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1986 Ford Mustang GT - Inauspicious Beginnings
Mark Weiner's '86 Mustang GT Was Almost The Project That Wasn't.
Imagine you just bought a house (minus a garage), and while moving in, you park your prized possession, an '86 Mustang GT equipped with the rare T-top option, in the attached carport. Then, while your baby sits under its semi-sheltered home, Mother Nature turns the hair-dryer on full blast, and a nasty windstorm collapses that carport on your pride and joy.
Such was the case with Mark Weiner's '86 Mustang GT. "The car almost didn't make it this far," Mark says. "During a bad windstorm, the carport collapsed and ended up on top of it." Having just moved into his new house, Mark was beside himself, as he and wife, Stacey, didn't have the money to fix the car. Thanks to Mark's dad, the Mustang's inauspicious start was overcome with an ending forged by hard work and a vision of triumph over setback. "My dad had the car painted for me, since, at the time I'd just moved into my house, and $4,000 for a paint job wasn't in the budget.
"The car is looking good as new," Mark says. "Since that paint job, it has just taken off." Jay McHush handled the repair work and resulting coloration of the Pony's sheetmetal. Mark and Jay decided to replace the factory hood with a Cervini's Mach 1 piece, and followed up the part replacement with the removal and shaving of the engine bay and trunk latch. Jay then broke out the paint gun, loaded it with PPG Jalapeno Red, and lit up the flanks of the car with the vibrant hue. After throwing on some clear to bring out the shine, the bodywork was complete, and the car was ready for the rest of its makeover.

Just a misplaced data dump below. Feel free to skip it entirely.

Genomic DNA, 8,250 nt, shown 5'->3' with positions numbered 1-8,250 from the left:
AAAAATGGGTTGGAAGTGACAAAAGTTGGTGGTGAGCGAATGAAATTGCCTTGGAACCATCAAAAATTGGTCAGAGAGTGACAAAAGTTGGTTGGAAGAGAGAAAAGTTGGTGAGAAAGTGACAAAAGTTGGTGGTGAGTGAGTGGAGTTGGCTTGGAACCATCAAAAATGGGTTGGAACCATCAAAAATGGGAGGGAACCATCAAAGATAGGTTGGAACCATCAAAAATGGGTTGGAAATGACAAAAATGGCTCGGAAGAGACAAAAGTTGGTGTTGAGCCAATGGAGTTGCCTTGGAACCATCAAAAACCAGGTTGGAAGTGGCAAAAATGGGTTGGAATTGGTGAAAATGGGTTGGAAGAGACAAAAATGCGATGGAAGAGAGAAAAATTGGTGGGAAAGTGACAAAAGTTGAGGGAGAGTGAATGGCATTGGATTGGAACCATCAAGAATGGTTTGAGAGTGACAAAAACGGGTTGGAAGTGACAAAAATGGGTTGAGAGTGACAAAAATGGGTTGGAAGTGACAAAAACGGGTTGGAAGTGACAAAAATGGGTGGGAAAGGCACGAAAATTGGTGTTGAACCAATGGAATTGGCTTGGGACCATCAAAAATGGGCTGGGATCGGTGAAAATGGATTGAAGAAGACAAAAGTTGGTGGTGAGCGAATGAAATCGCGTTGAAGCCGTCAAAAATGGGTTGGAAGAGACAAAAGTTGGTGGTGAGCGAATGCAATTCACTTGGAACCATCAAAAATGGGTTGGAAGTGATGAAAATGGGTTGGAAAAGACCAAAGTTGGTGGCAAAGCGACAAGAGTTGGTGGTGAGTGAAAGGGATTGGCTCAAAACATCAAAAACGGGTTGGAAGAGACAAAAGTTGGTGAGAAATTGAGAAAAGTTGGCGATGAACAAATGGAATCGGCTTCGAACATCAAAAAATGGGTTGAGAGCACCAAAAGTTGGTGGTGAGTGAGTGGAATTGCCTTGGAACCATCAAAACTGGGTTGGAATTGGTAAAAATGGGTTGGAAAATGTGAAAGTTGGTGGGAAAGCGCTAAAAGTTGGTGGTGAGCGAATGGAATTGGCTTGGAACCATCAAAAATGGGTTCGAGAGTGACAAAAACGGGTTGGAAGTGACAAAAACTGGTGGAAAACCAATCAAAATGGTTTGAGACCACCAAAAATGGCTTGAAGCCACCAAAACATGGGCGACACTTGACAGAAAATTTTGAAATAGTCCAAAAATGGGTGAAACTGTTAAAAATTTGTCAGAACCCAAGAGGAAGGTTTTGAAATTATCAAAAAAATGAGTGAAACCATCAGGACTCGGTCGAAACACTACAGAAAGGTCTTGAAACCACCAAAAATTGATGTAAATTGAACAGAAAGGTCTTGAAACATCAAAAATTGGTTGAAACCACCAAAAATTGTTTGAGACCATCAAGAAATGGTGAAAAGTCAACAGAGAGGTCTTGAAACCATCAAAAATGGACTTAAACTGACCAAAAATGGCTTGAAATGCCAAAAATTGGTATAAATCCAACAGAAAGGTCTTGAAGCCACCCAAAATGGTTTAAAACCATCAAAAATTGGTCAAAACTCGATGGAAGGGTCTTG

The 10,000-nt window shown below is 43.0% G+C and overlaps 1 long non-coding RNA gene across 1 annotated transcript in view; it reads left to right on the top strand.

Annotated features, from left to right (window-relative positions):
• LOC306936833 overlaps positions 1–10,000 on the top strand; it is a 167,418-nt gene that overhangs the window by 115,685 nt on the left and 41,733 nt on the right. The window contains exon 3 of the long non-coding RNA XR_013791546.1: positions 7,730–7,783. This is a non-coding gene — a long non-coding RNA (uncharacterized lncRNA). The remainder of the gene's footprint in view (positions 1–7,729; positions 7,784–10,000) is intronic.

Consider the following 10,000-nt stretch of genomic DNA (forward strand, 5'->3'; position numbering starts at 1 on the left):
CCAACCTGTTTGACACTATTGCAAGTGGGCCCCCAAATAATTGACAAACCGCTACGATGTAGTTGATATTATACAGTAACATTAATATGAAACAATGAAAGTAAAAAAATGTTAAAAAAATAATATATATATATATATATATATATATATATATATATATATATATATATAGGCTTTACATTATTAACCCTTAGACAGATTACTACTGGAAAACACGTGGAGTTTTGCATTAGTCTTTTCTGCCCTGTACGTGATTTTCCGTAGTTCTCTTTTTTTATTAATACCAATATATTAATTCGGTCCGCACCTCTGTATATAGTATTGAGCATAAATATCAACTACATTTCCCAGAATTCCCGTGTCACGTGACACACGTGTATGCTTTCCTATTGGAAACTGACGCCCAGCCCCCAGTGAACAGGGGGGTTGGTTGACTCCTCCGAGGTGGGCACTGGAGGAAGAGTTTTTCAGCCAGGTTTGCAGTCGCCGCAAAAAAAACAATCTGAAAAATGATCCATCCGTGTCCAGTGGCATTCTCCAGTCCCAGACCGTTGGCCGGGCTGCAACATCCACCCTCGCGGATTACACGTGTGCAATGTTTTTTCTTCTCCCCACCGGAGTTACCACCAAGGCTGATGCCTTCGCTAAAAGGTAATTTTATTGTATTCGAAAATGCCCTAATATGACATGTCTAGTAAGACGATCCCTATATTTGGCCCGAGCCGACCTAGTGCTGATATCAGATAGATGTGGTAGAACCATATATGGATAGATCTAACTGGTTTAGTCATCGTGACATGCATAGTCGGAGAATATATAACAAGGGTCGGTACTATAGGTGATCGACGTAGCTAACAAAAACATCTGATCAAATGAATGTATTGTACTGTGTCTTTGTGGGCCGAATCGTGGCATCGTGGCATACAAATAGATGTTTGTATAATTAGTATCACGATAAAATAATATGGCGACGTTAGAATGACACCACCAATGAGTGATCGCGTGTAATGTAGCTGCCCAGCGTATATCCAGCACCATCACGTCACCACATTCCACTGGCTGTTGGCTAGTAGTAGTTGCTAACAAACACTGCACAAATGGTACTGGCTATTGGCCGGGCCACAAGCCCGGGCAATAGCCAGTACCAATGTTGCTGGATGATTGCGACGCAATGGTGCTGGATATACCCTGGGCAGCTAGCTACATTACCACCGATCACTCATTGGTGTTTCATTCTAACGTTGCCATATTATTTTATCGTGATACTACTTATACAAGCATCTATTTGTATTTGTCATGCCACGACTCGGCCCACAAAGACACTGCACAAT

"I'm an automotive tech by trade, so that made working on the car much easier," Mark says. To complement the car's newfound good looks, he decided to shore up the Mustang's foundation before adding a copious amount of power. Up front, the stock springs and shocks made way for a set of stock '95 Mustang GT struts and a pair of Steeda sport springs. The stock front sway bar was retained, as well as the stock 8.8-inch rear, though its innards were worked over with the addition of a set of 3.73 gears. Mark then welded the torque boxes and a pair of Steeda full-length subframe connectors, and replaced the flimsy rear control arms with a set of uppers and lowers from Steeda. Add in the same spring/shock combo featured on the frontend, and this four-eyed Fox-body was ready to hug the corners.
Knowing that a whole lot of go was coming shortly, Mark updated the whoa aspect of the Pony by junking the stock braking system. In its place went a set of Ford Racing Performance Parts Cobra brakes featuring 13-inch rotors up front, while stock '95 GT brakes were rigged up aft. Wanting a look that would contrast the car's red hue, yet still achieve the handling and ride quality he was looking for, Mark bolted up a set of black-painted 17x9 FR500 rims on all four corners. The sexy-looking wheels are dressed in 245/45/17 Bridgestone RE01Rs.